Can Russell Wilson, Seattle keep ahead of the NFC West?

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While Aaron Rodgers is spending the offseason playing a game of Passive Aggressive Chicken with the Green Bay Packers, the other marquee quarterback involved in roster drama post-Super Bowl is doing his best Nothing-To-See-Here handwaving.

Russell Wilson, who spent much of the time right after the season ended grousing and grumbling about Seattle, is now putting some heavy topspin on the 2021 offseason. Optimism is wonderful, and you never want to accuse a reigning division winner of underperforming, but the truth is this: the 2021 season is shaping up to be one of the most challenging Seattle has ever faced in Wilson’s tenure.

After a tumultuous few months in which Wilson, through his agent, indicated he was willing to waive his no-trade clause to play for the Cowboys, Saints, Raiders or Bears, Wilson — as is his style — scrambled the field to his liking.

“I did not request a trade,” Wilson said Thursday, and that’s technically true, he didn’t request one. "Obviously, I love Seattle. ... I've always wanted to play here for my whole career."

Wilson also indicated that his relationship with head coach Pete Carroll is just fine, thank you very much: “We’re here to do what we’re meant to do, and that’s to win it all. Now I’m excited. I’m excited about who we have, the guys we have, excited where we are. Coach Carroll and I’s relationship couldn’t be stronger on it. My focus is to win and winning is everything to me.”

What a happy family! Forget that the Seahawks were also apparently taking calls to move Wilson! And that whole leaving-Russell-out-of-the-annual-letter bit? Purely an oversight! Can’t we move on? Good times are ahead, surely!

On the surface, there’s reason for optimism: Wilson is just a year removed from a season in which he was a legitimate MVP candidate. In his nine seasons in the league, Seattle has never finished worse than second in the division, reaching the playoffs eight years and the Super Bowl twice. Wilson himself has been literally the most durable quarterback in the league over that stretch, starting 16 games every single season.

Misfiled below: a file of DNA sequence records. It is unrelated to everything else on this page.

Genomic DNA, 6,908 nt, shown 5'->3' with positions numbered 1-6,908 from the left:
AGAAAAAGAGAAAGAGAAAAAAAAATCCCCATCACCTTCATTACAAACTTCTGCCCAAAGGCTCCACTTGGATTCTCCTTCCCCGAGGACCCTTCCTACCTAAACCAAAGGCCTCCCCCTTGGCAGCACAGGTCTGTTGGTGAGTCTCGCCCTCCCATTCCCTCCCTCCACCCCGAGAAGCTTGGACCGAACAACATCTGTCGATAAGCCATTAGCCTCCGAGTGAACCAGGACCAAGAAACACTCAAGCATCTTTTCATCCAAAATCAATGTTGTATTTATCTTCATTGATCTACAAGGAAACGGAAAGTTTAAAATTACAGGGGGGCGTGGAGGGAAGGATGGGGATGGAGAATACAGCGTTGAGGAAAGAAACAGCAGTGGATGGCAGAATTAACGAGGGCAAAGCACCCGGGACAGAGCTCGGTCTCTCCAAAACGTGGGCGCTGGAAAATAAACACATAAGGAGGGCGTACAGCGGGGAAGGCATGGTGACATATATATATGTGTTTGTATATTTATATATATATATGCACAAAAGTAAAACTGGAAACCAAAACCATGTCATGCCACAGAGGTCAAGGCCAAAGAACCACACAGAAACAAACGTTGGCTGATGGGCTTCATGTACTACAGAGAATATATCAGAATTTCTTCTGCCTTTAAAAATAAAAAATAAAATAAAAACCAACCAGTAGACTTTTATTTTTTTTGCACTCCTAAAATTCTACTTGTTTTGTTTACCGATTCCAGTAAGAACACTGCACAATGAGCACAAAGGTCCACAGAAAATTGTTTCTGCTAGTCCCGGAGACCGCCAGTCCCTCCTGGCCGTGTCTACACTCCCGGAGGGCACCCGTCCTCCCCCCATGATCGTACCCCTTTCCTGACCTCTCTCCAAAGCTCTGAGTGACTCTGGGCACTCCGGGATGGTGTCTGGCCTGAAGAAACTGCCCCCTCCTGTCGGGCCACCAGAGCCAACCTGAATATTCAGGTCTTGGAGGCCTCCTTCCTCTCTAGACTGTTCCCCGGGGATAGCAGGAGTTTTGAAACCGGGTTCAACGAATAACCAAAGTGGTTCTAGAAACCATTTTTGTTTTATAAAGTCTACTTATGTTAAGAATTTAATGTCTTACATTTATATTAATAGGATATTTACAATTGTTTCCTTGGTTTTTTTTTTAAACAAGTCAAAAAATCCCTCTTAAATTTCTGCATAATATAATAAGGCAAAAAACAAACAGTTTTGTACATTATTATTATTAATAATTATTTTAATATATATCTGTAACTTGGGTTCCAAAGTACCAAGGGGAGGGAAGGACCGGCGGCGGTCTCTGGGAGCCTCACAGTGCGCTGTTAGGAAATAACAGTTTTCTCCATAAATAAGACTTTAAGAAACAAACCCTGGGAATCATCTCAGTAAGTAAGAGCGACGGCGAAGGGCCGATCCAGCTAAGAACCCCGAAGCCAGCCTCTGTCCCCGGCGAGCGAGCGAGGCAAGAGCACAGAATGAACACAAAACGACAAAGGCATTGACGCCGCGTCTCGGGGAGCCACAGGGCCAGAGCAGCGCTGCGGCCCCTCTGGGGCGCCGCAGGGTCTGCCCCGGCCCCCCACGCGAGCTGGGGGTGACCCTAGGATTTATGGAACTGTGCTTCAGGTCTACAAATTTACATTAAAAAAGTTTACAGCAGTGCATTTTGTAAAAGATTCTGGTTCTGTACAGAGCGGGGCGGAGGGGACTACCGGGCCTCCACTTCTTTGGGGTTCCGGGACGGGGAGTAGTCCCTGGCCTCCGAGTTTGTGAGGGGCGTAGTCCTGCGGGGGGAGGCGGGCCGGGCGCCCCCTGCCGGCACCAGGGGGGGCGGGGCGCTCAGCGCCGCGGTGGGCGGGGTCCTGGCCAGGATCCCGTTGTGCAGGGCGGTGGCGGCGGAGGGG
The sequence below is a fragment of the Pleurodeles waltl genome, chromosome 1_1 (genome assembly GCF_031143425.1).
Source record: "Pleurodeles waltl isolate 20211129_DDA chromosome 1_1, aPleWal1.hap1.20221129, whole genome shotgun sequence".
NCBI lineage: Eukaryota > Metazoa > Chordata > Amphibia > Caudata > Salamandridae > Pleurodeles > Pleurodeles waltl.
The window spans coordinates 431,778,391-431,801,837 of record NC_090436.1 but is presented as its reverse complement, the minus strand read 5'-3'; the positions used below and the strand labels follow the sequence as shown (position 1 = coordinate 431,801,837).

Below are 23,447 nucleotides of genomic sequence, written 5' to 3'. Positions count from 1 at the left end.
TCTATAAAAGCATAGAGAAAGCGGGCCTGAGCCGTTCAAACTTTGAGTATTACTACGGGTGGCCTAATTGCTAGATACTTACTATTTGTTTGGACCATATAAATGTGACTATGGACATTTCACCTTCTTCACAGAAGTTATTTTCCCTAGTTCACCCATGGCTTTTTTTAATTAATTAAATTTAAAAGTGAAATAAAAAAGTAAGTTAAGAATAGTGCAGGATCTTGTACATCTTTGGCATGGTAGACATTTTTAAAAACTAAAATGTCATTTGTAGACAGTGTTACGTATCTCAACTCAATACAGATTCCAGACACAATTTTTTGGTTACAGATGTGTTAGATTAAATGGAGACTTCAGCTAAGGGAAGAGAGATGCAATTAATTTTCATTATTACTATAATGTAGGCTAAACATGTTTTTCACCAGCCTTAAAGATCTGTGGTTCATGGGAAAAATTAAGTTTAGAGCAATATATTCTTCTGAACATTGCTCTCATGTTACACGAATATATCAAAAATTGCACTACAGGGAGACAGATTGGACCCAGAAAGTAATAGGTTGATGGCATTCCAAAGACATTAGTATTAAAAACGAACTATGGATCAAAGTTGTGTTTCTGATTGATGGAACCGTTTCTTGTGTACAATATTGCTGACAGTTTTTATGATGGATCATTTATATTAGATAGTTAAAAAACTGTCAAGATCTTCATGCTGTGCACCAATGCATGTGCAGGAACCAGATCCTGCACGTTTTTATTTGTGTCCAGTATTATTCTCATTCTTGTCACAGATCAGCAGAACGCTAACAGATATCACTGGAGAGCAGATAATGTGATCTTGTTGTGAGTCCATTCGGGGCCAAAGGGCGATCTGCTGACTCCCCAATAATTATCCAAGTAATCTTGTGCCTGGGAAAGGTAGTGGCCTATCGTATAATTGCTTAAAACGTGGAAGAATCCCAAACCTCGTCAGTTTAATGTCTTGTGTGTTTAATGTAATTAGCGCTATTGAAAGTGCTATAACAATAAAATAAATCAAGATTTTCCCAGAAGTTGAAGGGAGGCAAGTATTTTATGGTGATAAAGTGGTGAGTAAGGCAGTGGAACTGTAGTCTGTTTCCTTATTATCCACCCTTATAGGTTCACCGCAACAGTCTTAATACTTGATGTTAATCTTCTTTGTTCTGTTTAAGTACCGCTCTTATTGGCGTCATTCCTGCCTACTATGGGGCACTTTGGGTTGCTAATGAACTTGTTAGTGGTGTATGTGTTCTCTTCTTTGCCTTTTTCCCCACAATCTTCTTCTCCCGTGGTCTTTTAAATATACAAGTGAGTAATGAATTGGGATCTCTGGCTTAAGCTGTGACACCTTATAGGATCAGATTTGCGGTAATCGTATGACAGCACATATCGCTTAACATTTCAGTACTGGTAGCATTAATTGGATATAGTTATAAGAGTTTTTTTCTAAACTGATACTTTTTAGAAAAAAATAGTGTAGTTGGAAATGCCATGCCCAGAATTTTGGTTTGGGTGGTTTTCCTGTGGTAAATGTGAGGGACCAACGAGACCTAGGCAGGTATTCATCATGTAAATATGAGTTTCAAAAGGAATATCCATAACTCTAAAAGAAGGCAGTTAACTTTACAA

But dig a little deeper. Per NFL Next Gen Stats, Wilson ranked second only to Ryan Fitzpatrick as the league’s top quarterbacks under pressure. Note that the operative words in that honor aren’t “top quarterbacks,” but “under pressure.” Only two quarterbacks in the league, Carson Wentz and Deshaun Watson, took more sacks than Wilson’s 47.

Wilson was the definition of elite when under pressure, excelling at downfield passing and posting a pure 8:0 ratio of touchdowns to interceptions. But he had an average time to sack of 4.51 seconds — just count that out to yourself to see how little time that is. So the anecdote that Wilson was seething in a skybox in the Super Bowl as he watched Tom Brady lounging around in the pocket with enough time to make a sandwich suddenly doesn’t seem all that unlikely.

It’s clear Wilson remains one of the game’s finest, but the house is starting to crumble around him. Seattle’s offense totaled 369.5 yards a game, worst of any division rival, though to be fair, the team’s 28.7 points per game were the most of any NFC West team. On the other side of the ball, the defense ranked 22nd in the league in yards allowed per game (380.6), worst in the NFC West, and 15th in points allowed per game (23.2), ahead of only San Francisco in the division.

At the same time, the wolves are at the door. Seattle’s division rivals have stepped up their games across the board. Arizona is no longer a guaranteed W on everyone’s schedule as Kyler Murray leads a newly confident team into the year. The Rams now have Matthew Stafford in uniform and look more formidable than even the Super Bowl team from a couple years back — plus they have the upper hand over Seattle, having won last year’s wild card playoff matchup. The 49ers also appear on the upswing even given the uncertainty at the quarterback position and some rookie-camp mayhem.

It’s still the offseason, though, and every team’s still undefeated, so optimism — boundless, glorious, higher-than-the-sky optimism — reigns supreme.

“At the end of the day, winning is everything to me,” Wilson said Thursday. “Winning is the thing that I think about every morning and every night. Hopefully we’ll win a lot more. Hopefully we can win several moving forward.”

It’s certainly possible. But now that the entire NFC West has reawakened and found its footing, winning gets no easier from here for Seattle.

How much longer can Seattle outrun the rest of the NFC West? (Steph Chambers/Getty Images)
How much longer can Seattle outrun the rest of the NFC West? (Steph Chambers/Getty Images)

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Jay Busbee is a writer for Yahoo Sports. Follow him on Twitter/Instagram/Facebook at @jaybusbee or contact him at jay.busbee@yahoo.com.

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